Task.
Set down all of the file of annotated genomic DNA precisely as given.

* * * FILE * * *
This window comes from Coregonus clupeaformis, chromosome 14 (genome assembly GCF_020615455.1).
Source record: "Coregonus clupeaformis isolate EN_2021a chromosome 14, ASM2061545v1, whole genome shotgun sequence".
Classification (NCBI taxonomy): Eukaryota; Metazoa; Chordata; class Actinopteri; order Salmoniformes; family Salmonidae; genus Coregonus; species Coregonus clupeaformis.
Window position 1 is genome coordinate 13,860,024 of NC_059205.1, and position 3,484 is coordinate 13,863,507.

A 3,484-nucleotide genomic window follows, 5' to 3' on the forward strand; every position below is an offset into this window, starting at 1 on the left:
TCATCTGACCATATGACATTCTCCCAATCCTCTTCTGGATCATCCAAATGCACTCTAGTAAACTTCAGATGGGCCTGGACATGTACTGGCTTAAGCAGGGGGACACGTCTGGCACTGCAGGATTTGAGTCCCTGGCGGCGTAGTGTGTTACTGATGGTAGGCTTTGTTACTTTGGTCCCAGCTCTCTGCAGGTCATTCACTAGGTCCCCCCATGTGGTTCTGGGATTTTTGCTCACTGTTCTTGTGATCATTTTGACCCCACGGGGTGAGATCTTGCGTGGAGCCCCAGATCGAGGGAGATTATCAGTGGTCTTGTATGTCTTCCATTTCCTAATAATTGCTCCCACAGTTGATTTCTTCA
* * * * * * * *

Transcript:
This window comes from Coregonus clupeaformis, chromosome 14 (genome assembly GCF_020615455.1).
Source record: "Coregonus clupeaformis isolate EN_2021a chromosome 14, ASM2061545v1, whole genome shotgun sequence".
Classification (NCBI taxonomy): Eukaryota; Metazoa; Chordata; class Actinopteri; order Salmoniformes; family Salmonidae; genus Coregonus; species Coregonus clupeaformis.
Window position 1 is genome coordinate 13,860,024 of NC_059205.1, and position 3,484 is coordinate 13,863,507.

A 3,484-nucleotide genomic window follows, 5' to 3' on the forward strand; every position below is an offset into this window, starting at 1 on the left:
TCATCTGACCATATGACATTCTCCCAATCCTCTTCTGGATCATCCAAATGCACTCTAGTAAACTTCAGATGGGCCTGGACATGTACTGGCTTAAGCAGGGGGACACGTCTGGCACTGCAGGATTTGAGTCCCTGGCGGCGTAGTGTGTTACTGATGGTAGGCTTTGTTACTTTGGTCCCAGCTCTCTGCAGGTCATTCACTAGGTCCCCCCATGTGGTTCTGGGATTTTTGCTCACTGTTCTTGTGATCATTTTGACCCCACGGGGTGAGATCTTGCGTGGAGCCCCAGATCGAGGGAGATTATCAGTGGTCTTGTATGTCTTCCATTTCCTAATAATTGCTCCCACAGTTGATTTCTTCA